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{-# LANGUAGE OverloadedStrings, QuasiQuotes #-}
module Y2017.M09.D21.Solution where
import Control.Arrow ((***))
import Control.Monad (void)
import Data.ByteString.Lazy.Char8 (ByteString)
import qualified Data.ByteString.Lazy.Char8 as BL
import Data.Map (Map)
import qualified Data.Map as Map
import Database.PostgreSQL.Simple
import Database.PostgreSQL.Simple.SqlQQ
import Database.PostgreSQL.Simple.FromRow
import Network.HTTP.Conduit
-- below imports available via 1HaskellADay git repository
import Store.SQL.Connection (connectInfo)
import Y2017.M09.D14.Solution
import Y2017.M09.D15.Solution
-- and, of course, we'll use the work we did yesterday to insert values into
-- the key store ...
import Y2017.M09.D20.Solution
{--
Yesterday, as you see above, we extracted keywords from a file then stored them
on a PostgreSQL data store. Great.
So now we have some populated values in our key-dictionary.
Today, we are going to continue this good work, but to continue work, we need
to know the state of where we left off yesterday, or whenever we left off work.
So, given the Key data type from yesterday, read in the key values from
the data store. You'll need a FromRow instance for it, now.
--}
instance FromRow Key where
fromRow = Key <$> field <*> field
-- and a SQL query
readKeysStmt :: Query
readKeysStmt = [sql|SELECT * FROM keyword|]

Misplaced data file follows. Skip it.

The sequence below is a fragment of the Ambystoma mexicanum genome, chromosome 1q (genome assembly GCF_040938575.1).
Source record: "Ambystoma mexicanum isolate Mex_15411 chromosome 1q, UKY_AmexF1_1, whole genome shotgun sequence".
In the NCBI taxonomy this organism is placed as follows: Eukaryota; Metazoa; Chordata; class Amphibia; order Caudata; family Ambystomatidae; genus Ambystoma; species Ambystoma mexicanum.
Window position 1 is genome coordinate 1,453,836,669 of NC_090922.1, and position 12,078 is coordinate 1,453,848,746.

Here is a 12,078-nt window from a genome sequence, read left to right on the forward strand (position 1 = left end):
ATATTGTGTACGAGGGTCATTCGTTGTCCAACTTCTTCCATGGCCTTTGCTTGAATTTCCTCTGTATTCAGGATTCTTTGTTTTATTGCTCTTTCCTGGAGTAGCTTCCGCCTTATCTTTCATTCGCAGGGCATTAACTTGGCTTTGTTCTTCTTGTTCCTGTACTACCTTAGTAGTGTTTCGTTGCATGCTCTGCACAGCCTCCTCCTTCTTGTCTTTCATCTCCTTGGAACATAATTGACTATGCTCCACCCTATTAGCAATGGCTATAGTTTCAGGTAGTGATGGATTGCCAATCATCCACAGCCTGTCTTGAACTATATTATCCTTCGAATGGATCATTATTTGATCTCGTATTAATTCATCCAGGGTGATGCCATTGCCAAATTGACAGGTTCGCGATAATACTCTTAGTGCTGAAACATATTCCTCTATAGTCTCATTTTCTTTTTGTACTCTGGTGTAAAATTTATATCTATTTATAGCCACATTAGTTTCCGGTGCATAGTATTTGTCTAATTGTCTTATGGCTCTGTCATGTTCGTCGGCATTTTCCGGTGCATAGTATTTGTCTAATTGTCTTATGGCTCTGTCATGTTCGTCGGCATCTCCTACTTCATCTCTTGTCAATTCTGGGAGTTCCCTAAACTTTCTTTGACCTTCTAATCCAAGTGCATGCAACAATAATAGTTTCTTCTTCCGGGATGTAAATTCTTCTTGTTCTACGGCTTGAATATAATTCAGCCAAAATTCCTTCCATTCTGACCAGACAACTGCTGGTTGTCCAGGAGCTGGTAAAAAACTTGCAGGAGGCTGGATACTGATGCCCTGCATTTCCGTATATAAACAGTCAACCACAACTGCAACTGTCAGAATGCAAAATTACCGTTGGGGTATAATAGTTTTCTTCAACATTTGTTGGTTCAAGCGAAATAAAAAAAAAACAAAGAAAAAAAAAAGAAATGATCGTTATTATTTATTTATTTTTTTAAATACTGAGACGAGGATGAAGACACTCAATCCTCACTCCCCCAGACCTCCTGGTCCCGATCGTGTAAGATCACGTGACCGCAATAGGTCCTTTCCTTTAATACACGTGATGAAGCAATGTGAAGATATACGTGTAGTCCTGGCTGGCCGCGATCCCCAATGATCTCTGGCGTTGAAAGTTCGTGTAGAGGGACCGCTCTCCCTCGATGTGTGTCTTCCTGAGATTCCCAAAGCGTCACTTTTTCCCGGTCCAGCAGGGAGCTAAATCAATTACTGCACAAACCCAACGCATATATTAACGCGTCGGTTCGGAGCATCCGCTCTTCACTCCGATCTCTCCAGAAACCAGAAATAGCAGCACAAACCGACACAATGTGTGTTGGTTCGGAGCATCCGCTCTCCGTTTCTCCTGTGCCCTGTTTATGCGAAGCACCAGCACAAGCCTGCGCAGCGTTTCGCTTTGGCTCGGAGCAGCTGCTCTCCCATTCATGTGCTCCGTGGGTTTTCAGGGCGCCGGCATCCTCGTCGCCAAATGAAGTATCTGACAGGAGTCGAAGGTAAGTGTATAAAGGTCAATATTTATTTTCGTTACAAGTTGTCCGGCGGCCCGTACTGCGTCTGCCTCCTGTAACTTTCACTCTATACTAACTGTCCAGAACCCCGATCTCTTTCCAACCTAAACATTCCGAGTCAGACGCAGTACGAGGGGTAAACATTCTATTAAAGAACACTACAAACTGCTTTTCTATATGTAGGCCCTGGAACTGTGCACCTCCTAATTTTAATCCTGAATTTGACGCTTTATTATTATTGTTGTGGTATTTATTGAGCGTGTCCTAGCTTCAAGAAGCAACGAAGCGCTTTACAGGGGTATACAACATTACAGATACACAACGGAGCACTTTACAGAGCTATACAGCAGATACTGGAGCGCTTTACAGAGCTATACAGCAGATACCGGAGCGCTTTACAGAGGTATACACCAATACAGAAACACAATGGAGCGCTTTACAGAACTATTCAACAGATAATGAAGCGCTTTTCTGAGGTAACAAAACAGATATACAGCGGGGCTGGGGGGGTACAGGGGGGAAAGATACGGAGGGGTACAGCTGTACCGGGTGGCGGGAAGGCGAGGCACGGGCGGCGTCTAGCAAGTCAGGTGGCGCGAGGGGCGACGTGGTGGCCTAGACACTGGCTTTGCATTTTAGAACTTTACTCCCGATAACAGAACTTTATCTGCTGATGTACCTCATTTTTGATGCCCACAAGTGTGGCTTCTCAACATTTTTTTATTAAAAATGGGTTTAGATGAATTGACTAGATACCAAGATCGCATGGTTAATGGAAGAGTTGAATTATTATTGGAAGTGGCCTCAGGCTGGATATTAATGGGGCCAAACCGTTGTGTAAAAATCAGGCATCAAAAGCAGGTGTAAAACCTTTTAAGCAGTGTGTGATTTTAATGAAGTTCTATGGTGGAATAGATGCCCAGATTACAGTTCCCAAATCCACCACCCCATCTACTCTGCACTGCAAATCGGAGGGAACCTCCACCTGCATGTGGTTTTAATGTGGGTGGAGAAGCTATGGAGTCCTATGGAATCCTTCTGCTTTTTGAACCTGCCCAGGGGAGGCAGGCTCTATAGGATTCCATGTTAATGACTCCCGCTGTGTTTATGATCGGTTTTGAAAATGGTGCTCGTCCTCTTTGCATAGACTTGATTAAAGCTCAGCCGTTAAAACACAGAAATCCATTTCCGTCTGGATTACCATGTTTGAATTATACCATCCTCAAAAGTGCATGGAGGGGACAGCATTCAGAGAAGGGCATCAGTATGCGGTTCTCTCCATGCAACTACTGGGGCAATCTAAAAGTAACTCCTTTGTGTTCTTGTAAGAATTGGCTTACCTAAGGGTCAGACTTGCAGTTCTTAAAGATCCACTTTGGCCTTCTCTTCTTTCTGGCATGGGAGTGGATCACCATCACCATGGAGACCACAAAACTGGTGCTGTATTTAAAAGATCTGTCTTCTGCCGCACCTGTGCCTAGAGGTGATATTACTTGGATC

readKeys :: Connection -> IO (Dictionary, Int)
readKeys conn =
foldr (\(Key idx key) -> Map.insert key idx *** max idx)
(Map.empty, 0) <$> query_ conn readKeysStmt
-- and from the set of keys, you can construct a Dictionary, knowing the
-- max index, and reify that to a WordContext.
{--
>>> connectInfo
ConnectInfo {connectHost = "..." ...}
>>> conn <- connect it
>>> (dict, top) <- readKeys conn
>>> length dict
91
>>> top
90
Do you know what that means?
That means you can continue the work on all the other files in articlesDir
But let's just do one more today. Let's say:
select id from article where article_id='AP900327-0242.txt'
returns 3.
Do what you did yesterday, that is: rend the article, extract the keywords,
but this time use the WordContext value you've built from querying the data
store.
But here's the thing, you only want to insert new keys into the keyword table,
not keys that are already there... So you need to retain the stop that you
got from reading the key table in from the database and write the keys after
that stop, only.
--}
insertNewKeys :: Connection -> Int -> WordContext -> IO ()
insertNewKeys conn stop =
insertAllKeys conn . Map.filterWithKey (const (> stop)) . dict
{--
With that, you can insert into the article_keyword table as before, using
the insertAllArticlesKeyWords function (how?)
With AP900327-0242.txt, insert new keys and keywords for artId = 3.
>>> wordcontext <- kea (succ top) dict <$> BL.readFile "Y2017/M09/D08/articles/b/AP900327-0242.txt"
>>> insertNewKeys conn top wordcontext
and in the SQL database:
select count(1) from keyword;
returns 331. WOOT!
Then:
>>> insertAllArticleKeyWords conn 3 (kws wordcontext)
select count(1) from article_keyword;
returns 356 ... WOOT! WOOT!
>>> close conn
Here are the top ten keywords across both articles scanned:
select * from article_keyword
order by keyword_strength desc
LIMIT 10;
id article_id keyword_id keyword_strength keyword_count
-----------------------------------------------------------------------------
92 3 0 0.0940499 49
1 2 0 0.07913669 11
94 3 6 0.044145875 23
10 2 9 0.035971224 5
34 2 33 0.035971224 5
2 2 1 0.02877698 4
38 2 37 0.02877698 4
120 3 94 0.024952015 13
105 3 37 0.024952015 13
125 3 99 0.02303263 12
--}